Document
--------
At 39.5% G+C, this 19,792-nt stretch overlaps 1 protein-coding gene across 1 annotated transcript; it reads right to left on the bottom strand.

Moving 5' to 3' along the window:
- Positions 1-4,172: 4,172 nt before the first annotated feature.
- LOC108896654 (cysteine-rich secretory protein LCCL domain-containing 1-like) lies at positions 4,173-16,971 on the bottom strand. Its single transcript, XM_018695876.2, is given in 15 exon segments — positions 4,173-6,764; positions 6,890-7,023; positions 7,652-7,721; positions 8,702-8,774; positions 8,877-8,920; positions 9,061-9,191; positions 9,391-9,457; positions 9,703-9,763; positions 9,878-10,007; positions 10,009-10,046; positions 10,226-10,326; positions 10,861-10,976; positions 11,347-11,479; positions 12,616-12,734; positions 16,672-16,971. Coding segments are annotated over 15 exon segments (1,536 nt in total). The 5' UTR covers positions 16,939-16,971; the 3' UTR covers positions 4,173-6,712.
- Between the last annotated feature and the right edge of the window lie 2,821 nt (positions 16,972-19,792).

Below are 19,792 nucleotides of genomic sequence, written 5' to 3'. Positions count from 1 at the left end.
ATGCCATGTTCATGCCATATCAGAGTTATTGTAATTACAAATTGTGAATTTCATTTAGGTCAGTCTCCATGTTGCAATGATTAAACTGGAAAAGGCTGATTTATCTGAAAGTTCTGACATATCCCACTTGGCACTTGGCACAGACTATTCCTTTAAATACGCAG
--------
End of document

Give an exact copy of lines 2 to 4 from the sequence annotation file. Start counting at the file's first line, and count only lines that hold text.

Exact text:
Moving 5' to 3' along the window:
- Positions 1-4,172: 4,172 nt before the first annotated feature.
- LOC108896654 (cysteine-rich secretory protein LCCL domain-containing 1-like) lies at positions 4,173-16,971 on the bottom strand. Its single transcript, XM_018695876.2, is given in 15 exon segments — positions 4,173-6,764; positions 6,890-7,023; positions 7,652-7,721; positions 8,702-8,774; positions 8,877-8,920; positions 9,061-9,191; positions 9,391-9,457; positions 9,703-9,763; positions 9,878-10,007; positions 10,009-10,046; positions 10,226-10,326; positions 10,861-10,976; positions 11,347-11,479; positions 12,616-12,734; positions 16,672-16,971. Coding segments are annotated over 15 exon segments (1,536 nt in total). The 5' UTR covers positions 16,939-16,971; the 3' UTR covers positions 4,173-6,712.